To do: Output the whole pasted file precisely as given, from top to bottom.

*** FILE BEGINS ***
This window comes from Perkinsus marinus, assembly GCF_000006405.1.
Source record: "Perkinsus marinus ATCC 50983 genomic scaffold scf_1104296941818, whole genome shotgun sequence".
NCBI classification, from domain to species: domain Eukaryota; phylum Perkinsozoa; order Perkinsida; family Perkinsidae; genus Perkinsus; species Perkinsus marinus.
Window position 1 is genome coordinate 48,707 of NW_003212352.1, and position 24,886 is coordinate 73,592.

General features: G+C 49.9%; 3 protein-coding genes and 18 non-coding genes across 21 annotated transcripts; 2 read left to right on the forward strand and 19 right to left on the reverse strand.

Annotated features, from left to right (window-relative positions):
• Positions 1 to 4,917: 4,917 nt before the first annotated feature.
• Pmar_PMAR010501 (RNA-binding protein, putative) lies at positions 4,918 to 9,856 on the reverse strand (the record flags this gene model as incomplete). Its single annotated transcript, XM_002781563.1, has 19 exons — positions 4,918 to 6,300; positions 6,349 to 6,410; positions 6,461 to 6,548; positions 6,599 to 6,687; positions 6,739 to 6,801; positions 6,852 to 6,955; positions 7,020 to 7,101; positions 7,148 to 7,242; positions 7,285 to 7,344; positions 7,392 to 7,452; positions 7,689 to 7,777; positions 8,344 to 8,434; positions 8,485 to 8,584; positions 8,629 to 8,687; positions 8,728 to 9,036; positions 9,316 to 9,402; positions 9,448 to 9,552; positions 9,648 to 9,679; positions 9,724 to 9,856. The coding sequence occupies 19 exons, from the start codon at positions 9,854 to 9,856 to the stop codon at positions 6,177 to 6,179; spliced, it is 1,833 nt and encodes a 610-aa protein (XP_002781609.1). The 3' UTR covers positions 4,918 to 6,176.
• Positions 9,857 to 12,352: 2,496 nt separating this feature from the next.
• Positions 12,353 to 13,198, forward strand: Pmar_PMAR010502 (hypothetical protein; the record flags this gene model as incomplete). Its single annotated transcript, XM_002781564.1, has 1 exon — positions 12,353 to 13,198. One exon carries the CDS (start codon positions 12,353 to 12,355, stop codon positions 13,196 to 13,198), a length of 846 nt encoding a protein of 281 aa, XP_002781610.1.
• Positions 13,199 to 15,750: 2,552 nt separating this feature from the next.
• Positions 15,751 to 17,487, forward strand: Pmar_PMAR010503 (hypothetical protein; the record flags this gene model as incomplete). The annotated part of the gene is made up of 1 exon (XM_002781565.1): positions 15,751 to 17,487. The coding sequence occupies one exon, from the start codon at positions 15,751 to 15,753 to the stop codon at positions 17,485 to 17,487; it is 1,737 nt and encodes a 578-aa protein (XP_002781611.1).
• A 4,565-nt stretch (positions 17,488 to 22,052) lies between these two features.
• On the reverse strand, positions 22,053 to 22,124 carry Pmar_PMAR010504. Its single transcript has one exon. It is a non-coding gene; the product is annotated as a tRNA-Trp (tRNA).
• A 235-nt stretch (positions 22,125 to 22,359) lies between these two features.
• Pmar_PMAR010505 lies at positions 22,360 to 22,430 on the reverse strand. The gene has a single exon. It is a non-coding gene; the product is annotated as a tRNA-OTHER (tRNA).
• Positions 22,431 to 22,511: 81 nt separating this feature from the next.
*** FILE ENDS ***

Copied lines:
This window comes from Perkinsus marinus, assembly GCF_000006405.1.
Source record: "Perkinsus marinus ATCC 50983 genomic scaffold scf_1104296941818, whole genome shotgun sequence".
NCBI classification, from domain to species: domain Eukaryota; phylum Perkinsozoa; order Perkinsida; family Perkinsidae; genus Perkinsus; species Perkinsus marinus.
Window position 1 is genome coordinate 48,707 of NW_003212352.1, and position 24,886 is coordinate 73,592.

General features: G+C 49.9%; 3 protein-coding genes and 18 non-coding genes across 21 annotated transcripts; 2 read left to right on the forward strand and 19 right to left on the reverse strand.

Annotated features, from left to right (window-relative positions):
• Positions 1 to 4,917: 4,917 nt before the first annotated feature.
• Pmar_PMAR010501 (RNA-binding protein, putative) lies at positions 4,918 to 9,856 on the reverse strand (the record flags this gene model as incomplete). Its single annotated transcript, XM_002781563.1, has 19 exons — positions 4,918 to 6,300; positions 6,349 to 6,410; positions 6,461 to 6,548; positions 6,599 to 6,687; positions 6,739 to 6,801; positions 6,852 to 6,955; positions 7,020 to 7,101; positions 7,148 to 7,242; positions 7,285 to 7,344; positions 7,392 to 7,452; positions 7,689 to 7,777; positions 8,344 to 8,434; positions 8,485 to 8,584; positions 8,629 to 8,687; positions 8,728 to 9,036; positions 9,316 to 9,402; positions 9,448 to 9,552; positions 9,648 to 9,679; positions 9,724 to 9,856. The coding sequence occupies 19 exons, from the start codon at positions 9,854 to 9,856 to the stop codon at positions 6,177 to 6,179; spliced, it is 1,833 nt and encodes a 610-aa protein (XP_002781609.1). The 3' UTR covers positions 4,918 to 6,176.
• Positions 9,857 to 12,352: 2,496 nt separating this feature from the next.
• Positions 12,353 to 13,198, forward strand: Pmar_PMAR010502 (hypothetical protein; the record flags this gene model as incomplete). Its single annotated transcript, XM_002781564.1, has 1 exon — positions 12,353 to 13,198. One exon carries the CDS (start codon positions 12,353 to 12,355, stop codon positions 13,196 to 13,198), a length of 846 nt encoding a protein of 281 aa, XP_002781610.1.
• Positions 13,199 to 15,750: 2,552 nt separating this feature from the next.
• Positions 15,751 to 17,487, forward strand: Pmar_PMAR010503 (hypothetical protein; the record flags this gene model as incomplete). The annotated part of the gene is made up of 1 exon (XM_002781565.1): positions 15,751 to 17,487. The coding sequence occupies one exon, from the start codon at positions 15,751 to 15,753 to the stop codon at positions 17,485 to 17,487; it is 1,737 nt and encodes a 578-aa protein (XP_002781611.1).
• A 4,565-nt stretch (positions 17,488 to 22,052) lies between these two features.
• On the reverse strand, positions 22,053 to 22,124 carry Pmar_PMAR010504. Its single transcript has one exon. It is a non-coding gene; the product is annotated as a tRNA-Trp (tRNA).
• A 235-nt stretch (positions 22,125 to 22,359) lies between these two features.
• Pmar_PMAR010505 lies at positions 22,360 to 22,430 on the reverse strand. The gene has a single exon. It is a non-coding gene; the product is annotated as a tRNA-OTHER (tRNA).
• Positions 22,431 to 22,511: 81 nt separating this feature from the next.